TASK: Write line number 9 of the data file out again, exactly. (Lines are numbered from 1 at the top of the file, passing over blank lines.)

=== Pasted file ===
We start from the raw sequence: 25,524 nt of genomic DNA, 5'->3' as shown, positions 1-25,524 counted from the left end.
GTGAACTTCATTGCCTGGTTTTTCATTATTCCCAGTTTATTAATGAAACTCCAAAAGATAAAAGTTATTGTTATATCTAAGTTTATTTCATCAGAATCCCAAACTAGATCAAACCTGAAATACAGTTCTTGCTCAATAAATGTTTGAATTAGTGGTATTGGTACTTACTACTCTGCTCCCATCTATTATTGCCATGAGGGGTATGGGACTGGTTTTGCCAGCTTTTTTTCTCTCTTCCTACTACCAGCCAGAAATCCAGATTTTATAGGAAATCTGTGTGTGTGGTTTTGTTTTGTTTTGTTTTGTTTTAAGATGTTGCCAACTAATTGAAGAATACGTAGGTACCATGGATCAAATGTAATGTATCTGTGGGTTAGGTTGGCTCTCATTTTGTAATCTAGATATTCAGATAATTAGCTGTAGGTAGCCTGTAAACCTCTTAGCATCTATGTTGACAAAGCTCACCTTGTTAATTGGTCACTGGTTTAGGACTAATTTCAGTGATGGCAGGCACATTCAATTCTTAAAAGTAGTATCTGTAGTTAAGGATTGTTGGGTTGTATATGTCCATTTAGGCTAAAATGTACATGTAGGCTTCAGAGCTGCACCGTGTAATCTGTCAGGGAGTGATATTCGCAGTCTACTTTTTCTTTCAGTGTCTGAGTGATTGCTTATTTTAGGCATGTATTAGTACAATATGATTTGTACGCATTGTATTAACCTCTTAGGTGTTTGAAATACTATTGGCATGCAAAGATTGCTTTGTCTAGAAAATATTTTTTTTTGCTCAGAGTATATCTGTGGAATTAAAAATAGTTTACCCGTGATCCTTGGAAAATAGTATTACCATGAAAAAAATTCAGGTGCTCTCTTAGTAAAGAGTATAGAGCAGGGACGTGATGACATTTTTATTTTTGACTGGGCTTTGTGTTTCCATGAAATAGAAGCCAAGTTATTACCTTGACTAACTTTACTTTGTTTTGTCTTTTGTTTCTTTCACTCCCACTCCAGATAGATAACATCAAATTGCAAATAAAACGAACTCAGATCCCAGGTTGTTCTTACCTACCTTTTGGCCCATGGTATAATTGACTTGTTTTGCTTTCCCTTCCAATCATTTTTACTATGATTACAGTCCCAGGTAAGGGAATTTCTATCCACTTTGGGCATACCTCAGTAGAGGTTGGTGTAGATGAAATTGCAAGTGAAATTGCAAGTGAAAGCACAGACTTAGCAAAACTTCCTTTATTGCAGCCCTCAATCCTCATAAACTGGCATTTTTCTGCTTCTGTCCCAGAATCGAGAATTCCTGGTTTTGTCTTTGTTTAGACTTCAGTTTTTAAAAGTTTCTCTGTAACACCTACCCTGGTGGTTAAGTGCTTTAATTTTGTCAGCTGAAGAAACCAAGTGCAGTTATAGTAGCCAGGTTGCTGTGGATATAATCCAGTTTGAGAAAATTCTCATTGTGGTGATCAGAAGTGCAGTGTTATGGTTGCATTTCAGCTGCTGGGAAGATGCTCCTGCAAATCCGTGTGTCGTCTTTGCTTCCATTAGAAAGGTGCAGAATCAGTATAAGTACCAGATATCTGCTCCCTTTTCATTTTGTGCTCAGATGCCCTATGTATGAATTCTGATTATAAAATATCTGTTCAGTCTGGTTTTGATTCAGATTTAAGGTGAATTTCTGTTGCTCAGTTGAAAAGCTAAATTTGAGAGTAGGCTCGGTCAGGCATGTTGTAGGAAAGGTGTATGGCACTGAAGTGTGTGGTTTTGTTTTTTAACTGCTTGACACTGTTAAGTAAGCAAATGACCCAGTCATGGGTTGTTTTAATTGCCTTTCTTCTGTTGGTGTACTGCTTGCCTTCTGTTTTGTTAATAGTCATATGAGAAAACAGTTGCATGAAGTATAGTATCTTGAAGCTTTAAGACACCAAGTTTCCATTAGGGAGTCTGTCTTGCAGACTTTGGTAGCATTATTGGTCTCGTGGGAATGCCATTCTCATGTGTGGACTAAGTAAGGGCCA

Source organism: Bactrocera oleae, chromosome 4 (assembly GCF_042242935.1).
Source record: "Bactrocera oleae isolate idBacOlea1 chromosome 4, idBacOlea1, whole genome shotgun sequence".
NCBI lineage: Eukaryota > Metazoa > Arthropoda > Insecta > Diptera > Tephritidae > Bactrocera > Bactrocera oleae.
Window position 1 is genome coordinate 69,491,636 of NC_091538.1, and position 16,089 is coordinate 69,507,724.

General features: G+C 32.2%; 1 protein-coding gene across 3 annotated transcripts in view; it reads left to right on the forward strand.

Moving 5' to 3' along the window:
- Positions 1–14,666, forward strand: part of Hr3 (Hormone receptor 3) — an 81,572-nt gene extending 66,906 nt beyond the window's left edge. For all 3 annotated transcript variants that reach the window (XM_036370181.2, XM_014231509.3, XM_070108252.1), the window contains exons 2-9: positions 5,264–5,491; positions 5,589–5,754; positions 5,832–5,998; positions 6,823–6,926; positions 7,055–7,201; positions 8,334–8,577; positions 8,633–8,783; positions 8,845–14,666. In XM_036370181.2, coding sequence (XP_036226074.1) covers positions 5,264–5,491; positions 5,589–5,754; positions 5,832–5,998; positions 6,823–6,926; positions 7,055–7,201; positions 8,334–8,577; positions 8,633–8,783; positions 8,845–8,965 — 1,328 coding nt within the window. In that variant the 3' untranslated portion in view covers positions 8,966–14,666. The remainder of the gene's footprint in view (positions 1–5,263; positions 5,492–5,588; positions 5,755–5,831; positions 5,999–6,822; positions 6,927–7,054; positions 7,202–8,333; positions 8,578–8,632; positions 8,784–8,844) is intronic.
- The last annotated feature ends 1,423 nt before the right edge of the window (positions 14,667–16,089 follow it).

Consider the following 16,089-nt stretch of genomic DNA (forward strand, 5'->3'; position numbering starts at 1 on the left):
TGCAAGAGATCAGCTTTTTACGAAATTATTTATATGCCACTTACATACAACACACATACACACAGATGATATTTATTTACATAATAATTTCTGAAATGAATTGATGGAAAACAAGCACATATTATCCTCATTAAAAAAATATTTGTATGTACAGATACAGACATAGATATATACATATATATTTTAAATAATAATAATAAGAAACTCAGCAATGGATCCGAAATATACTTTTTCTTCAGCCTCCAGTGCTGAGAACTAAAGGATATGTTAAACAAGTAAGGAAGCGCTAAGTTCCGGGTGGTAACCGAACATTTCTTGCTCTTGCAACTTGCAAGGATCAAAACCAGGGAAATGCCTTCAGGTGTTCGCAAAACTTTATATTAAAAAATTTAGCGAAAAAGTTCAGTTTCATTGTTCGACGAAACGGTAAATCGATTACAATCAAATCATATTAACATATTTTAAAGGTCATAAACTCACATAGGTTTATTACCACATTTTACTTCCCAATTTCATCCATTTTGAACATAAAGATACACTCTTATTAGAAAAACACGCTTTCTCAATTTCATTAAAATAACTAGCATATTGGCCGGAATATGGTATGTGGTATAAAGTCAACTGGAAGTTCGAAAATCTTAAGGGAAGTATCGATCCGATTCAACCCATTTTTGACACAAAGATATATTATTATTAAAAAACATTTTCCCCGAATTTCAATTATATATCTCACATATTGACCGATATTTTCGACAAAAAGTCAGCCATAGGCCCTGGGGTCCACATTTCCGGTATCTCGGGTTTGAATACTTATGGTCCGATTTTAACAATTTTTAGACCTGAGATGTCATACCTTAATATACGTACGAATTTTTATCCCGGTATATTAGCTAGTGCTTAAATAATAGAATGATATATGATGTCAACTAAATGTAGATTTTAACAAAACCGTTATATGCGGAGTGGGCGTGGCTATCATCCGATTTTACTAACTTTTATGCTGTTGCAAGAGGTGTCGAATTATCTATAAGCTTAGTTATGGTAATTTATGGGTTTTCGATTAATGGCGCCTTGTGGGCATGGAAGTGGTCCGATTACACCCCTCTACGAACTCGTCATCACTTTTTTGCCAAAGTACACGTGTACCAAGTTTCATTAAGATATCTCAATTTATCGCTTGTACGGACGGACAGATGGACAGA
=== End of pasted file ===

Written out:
- Positions 1–14,666, forward strand: part of Hr3 (Hormone receptor 3) — an 81,572-nt gene extending 66,906 nt beyond the window's left edge. For all 3 annotated transcript variants that reach the window (XM_036370181.2, XM_014231509.3, XM_070108252.1), the window contains exons 2-9: positions 5,264–5,491; positions 5,589–5,754; positions 5,832–5,998; positions 6,823–6,926; positions 7,055–7,201; positions 8,334–8,577; positions 8,633–8,783; positions 8,845–14,666. In XM_036370181.2, coding sequence (XP_036226074.1) covers positions 5,264–5,491; positions 5,589–5,754; positions 5,832–5,998; positions 6,823–6,926; positions 7,055–7,201; positions 8,334–8,577; positions 8,633–8,783; positions 8,845–8,965 — 1,328 coding nt within the window. In that variant the 3' untranslated portion in view covers positions 8,966–14,666. The remainder of the gene's footprint in view (positions 1–5,263; positions 5,492–5,588; positions 5,755–5,831; positions 5,999–6,822; positions 6,927–7,054; positions 7,202–8,333; positions 8,578–8,632; positions 8,784–8,844) is intronic.